Its report – The WHO’s World Cancer Report 2014 – warned that while the number of cancer cases would reach 24M a year by 2035, half could be prevented.
But the promotion of healthy eating and lifestyles alone – would not be enough to stem the flood of new cancer cases. “Lessons from cancer control measures in high income countries show that prevention works but that health promotion alone is insufficient,” said the WHO.
“Adequate legislation plays an important role in reducing exposure and risk behaviours,” it claimed.
In particular, governments should take similar action to control alcohol and sugar consumption as those used to tackle tobacco, the report argued. “Similar approaches [to those used against tobacco] needed to be evaluated in other areas, notably consumption of alcohol and sugar-sweetened beverages …,” said the WHO.
Each year 14M people are diagnosed with cancer, but that number is forecast to rise to 19M by 2025, 22M by 2030 and 24M by 2035.
The WHO research revealed widespread lack of awareness about the role of diet in preventing cancer – particualry in the developing world, which was where most of the new cases were likely to occur.
'Tidal wave of cancer'
Dr Bernard Steward, one of the report's editors from the University of New South Wales in Australia, said prevention had “a crucial role in combatting the tidal wave of cancer, which we see coming across the world”, according to BBC News.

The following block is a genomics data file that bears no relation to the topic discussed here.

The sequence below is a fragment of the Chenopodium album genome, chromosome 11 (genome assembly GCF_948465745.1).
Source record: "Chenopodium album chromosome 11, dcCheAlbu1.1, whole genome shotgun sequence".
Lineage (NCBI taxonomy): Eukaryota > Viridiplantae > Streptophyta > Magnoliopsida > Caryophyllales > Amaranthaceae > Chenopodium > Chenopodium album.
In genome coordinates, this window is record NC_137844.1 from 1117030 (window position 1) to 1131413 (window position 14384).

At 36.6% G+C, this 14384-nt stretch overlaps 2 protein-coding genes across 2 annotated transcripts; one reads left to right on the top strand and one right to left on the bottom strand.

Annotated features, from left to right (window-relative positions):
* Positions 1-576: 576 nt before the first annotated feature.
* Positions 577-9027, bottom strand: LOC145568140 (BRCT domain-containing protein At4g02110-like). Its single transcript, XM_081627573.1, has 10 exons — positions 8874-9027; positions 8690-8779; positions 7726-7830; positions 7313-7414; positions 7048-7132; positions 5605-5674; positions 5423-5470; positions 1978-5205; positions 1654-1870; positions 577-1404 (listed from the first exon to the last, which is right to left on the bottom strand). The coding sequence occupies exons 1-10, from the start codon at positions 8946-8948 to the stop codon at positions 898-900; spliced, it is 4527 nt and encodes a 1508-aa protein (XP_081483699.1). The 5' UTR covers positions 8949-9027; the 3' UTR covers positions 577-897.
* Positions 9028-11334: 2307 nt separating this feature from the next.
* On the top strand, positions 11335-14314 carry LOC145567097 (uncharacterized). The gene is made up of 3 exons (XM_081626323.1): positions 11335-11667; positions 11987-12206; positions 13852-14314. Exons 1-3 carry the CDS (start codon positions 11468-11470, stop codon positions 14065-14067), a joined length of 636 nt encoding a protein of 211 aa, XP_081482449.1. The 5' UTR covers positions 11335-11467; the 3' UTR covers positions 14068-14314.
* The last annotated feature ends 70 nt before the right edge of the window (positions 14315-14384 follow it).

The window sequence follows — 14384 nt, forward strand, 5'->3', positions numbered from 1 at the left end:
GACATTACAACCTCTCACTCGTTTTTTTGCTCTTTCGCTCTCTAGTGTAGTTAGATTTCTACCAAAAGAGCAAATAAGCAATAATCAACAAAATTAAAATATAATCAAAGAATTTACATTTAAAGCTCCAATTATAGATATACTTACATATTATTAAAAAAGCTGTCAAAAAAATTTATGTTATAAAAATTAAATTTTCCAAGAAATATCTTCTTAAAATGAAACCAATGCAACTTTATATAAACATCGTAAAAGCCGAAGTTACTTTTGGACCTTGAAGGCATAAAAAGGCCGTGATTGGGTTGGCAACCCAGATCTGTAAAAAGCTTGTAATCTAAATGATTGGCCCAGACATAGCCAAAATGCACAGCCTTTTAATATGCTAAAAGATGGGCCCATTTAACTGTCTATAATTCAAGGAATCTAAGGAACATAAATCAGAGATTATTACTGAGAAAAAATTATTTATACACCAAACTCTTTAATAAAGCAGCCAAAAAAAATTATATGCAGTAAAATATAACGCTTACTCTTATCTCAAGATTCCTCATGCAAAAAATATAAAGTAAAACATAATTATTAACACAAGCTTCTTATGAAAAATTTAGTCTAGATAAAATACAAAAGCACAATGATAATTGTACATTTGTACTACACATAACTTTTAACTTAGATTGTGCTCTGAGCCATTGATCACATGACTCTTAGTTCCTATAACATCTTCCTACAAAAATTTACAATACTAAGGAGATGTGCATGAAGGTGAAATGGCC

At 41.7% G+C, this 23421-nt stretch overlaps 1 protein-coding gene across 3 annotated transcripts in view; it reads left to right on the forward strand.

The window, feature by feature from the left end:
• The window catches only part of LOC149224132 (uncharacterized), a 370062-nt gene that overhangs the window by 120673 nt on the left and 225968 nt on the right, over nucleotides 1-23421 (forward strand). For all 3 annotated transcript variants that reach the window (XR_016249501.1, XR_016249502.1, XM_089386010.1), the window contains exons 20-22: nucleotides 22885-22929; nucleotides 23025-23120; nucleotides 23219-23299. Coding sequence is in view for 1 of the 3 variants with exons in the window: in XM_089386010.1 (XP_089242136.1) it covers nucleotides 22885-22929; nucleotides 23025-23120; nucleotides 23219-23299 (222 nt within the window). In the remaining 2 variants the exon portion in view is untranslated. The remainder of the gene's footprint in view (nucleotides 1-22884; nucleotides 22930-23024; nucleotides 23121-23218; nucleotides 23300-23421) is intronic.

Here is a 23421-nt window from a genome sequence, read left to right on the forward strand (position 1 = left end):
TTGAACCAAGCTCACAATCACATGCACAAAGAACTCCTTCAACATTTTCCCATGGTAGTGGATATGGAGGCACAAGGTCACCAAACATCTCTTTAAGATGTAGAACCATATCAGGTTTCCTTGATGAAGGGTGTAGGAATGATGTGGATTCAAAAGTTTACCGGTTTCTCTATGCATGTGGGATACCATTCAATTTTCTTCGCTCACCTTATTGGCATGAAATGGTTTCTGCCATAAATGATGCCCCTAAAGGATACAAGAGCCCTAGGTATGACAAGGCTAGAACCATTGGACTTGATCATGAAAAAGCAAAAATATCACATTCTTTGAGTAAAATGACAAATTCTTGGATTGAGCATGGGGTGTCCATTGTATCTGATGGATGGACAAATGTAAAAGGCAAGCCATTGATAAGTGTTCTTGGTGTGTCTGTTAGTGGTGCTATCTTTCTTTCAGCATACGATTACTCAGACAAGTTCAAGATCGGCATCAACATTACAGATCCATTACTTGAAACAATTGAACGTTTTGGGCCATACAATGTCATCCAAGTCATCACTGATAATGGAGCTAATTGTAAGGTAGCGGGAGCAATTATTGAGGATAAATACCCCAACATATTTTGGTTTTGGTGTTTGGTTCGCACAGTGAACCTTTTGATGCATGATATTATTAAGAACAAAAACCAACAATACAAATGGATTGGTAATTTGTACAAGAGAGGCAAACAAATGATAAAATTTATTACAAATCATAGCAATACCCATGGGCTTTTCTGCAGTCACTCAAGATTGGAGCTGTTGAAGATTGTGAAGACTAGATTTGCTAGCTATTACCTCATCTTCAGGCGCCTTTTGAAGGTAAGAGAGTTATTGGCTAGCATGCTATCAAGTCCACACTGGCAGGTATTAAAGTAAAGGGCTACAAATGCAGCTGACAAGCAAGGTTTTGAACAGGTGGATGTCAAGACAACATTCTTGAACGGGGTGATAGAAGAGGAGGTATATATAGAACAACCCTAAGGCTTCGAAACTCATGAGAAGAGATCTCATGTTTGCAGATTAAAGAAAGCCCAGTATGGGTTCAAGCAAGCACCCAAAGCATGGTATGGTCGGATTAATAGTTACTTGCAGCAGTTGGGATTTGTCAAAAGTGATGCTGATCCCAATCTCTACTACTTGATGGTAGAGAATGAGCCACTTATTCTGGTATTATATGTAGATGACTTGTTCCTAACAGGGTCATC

While many were aware of the accute effects of alcohol – manifested in the forms of car accidents and assaults – it also generated a largely unrecognised disease burden.“The extent to which we modify the availability of alcohol, the labelling of alcohol, the promotion and the price of alcohol – those things should be on the agenda.”
The same applied to the cancer risk associated with obesity, fuelled by sugar-rich drinks, he added.
Dr Christopher Wild, director of the International Agency for Research on Cancer and co-editor of the report, said: “Despite exciting advances, this report shows that we cannot treat our way out of the cancer problem.
“More commitment to prevention and early detection is desperately needed in order to complement improved treatments and address the alarming rise in the cancer burden globally.”
But the British Soft Drinks Association (BSDA) highlighted obesity was influenced by a range of factors. Gavin Partington, BSDA director general, said: “The World Health Organisation itself acknowledges that obesity is the result of multiple factors including an unbalanced diet, lack of exercise and modern lifestyles, so to blame one set of products is misguided, particularly when they comprise a mere 2% of calories in the average diet.”
Soft drinks manufacturers have led the way in reducing sugar in their products. he added. “Companies with market share of about 60% are now signed up to the Responsibility Deal calorie reduction pledge.
“Furthermore, soft drinks manufacturers are committed to providing on-pack nutritional information, wider availability of smaller portion sizes and have also substantially increased their advertising and marketing expenditure on low and zero calorie drinks.”
More information about the report is available here.
Sources of preventable cancers
- Delayed parenthood, fewer children and the decline of breastfeeding
- Obesity and inactivity
- Radiation, both from the sun and medical scans